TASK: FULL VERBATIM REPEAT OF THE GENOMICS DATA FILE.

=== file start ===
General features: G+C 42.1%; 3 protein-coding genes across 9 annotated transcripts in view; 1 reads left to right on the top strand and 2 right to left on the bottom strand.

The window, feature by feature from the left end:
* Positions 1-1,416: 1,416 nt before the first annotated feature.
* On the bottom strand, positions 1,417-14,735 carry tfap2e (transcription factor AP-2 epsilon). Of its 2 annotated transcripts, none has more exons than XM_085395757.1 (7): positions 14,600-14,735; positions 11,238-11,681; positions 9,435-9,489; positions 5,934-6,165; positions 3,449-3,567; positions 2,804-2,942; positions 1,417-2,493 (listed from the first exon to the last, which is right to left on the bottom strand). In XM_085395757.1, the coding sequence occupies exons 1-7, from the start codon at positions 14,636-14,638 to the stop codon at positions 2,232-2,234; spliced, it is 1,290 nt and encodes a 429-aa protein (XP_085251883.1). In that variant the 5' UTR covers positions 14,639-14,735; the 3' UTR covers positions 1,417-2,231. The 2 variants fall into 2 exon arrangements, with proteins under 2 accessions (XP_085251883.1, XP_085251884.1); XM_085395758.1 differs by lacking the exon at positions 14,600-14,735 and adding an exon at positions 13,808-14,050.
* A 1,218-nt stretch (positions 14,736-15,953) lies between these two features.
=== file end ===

General features: G+C 42.1%; 3 protein-coding genes across 9 annotated transcripts in view; 1 reads left to right on the top strand and 2 right to left on the bottom strand.

The window, feature by feature from the left end:
* Positions 1-1,416: 1,416 nt before the first annotated feature.
* On the bottom strand, positions 1,417-14,735 carry tfap2e (transcription factor AP-2 epsilon). Of its 2 annotated transcripts, none has more exons than XM_085395757.1 (7): positions 14,600-14,735; positions 11,238-11,681; positions 9,435-9,489; positions 5,934-6,165; positions 3,449-3,567; positions 2,804-2,942; positions 1,417-2,493 (listed from the first exon to the last, which is right to left on the bottom strand). In XM_085395757.1, the coding sequence occupies exons 1-7, from the start codon at positions 14,636-14,638 to the stop codon at positions 2,232-2,234; spliced, it is 1,290 nt and encodes a 429-aa protein (XP_085251883.1). In that variant the 5' UTR covers positions 14,639-14,735; the 3' UTR covers positions 1,417-2,231. The 2 variants fall into 2 exon arrangements, with proteins under 2 accessions (XP_085251883.1, XP_085251884.1); XM_085395758.1 differs by lacking the exon at positions 14,600-14,735 and adding an exon at positions 13,808-14,050.
* A 1,218-nt stretch (positions 14,736-15,953) lies between these two features.